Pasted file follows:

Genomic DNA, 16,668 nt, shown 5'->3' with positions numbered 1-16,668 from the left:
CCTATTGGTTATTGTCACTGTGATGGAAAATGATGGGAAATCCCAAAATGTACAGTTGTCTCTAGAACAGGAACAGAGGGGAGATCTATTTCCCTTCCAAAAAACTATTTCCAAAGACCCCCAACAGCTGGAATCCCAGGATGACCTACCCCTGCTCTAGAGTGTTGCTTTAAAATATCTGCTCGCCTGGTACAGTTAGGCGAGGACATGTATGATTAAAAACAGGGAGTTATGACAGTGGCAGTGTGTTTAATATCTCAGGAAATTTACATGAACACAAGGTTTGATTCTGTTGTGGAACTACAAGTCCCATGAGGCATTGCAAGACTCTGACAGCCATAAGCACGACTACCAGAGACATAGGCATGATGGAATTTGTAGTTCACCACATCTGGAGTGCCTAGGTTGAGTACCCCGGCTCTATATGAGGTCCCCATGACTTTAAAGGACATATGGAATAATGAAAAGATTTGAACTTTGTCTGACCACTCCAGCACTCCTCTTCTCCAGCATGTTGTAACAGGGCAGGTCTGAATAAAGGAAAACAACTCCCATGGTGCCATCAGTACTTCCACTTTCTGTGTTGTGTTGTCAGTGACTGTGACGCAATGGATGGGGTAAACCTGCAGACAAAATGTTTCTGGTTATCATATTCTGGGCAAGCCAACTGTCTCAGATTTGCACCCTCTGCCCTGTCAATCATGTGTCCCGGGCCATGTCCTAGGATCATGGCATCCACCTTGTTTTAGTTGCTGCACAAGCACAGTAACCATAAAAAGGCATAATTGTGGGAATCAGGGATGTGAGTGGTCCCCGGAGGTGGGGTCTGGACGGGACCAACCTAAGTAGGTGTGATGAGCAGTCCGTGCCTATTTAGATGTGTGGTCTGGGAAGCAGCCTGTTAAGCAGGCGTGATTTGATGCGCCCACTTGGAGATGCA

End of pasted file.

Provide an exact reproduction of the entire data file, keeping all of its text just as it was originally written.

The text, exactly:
Genomic DNA, 16,668 nt, shown 5'->3' with positions numbered 1-16,668 from the left:
CCTATTGGTTATTGTCACTGTGATGGAAAATGATGGGAAATCCCAAAATGTACAGTTGTCTCTAGAACAGGAACAGAGGGGAGATCTATTTCCCTTCCAAAAAACTATTTCCAAAGACCCCCAACAGCTGGAATCCCAGGATGACCTACCCCTGCTCTAGAGTGTTGCTTTAAAATATCTGCTCGCCTGGTACAGTTAGGCGAGGACATGTATGATTAAAAACAGGGAGTTATGACAGTGGCAGTGTGTTTAATATCTCAGGAAATTTACATGAACACAAGGTTTGATTCTGTTGTGGAACTACAAGTCCCATGAGGCATTGCAAGACTCTGACAGCCATAAGCACGACTACCAGAGACATAGGCATGATGGAATTTGTAGTTCACCACATCTGGAGTGCCTAGGTTGAGTACCCCGGCTCTATATGAGGTCCCCATGACTTTAAAGGACATATGGAATAATGAAAAGATTTGAACTTTGTCTGACCACTCCAGCACTCCTCTTCTCCAGCATGTTGTAACAGGGCAGGTCTGAATAAAGGAAAACAACTCCCATGGTGCCATCAGTACTTCCACTTTCTGTGTTGTGTTGTCAGTGACTGTGACGCAATGGATGGGGTAAACCTGCAGACAAAATGTTTCTGGTTATCATATTCTGGGCAAGCCAACTGTCTCAGATTTGCACCCTCTGCCCTGTCAATCATGTGTCCCGGGCCATGTCCTAGGATCATGGCATCCACCTTGTTTTAGTTGCTGCACAAGCACAGTAACCATAAAAAGGCATAATTGTGGGAATCAGGGATGTGAGTGGTCCCCGGAGGTGGGGTCTGGACGGGACCAACCTAAGTAGGTGTGATGAGCAGTCCGTGCCTATTTAGATGTGTGGTCTGGGAAGCAGCCTGTTAAGCAGGCGTGATTTGATGCGCCCACTTGGAGATGCA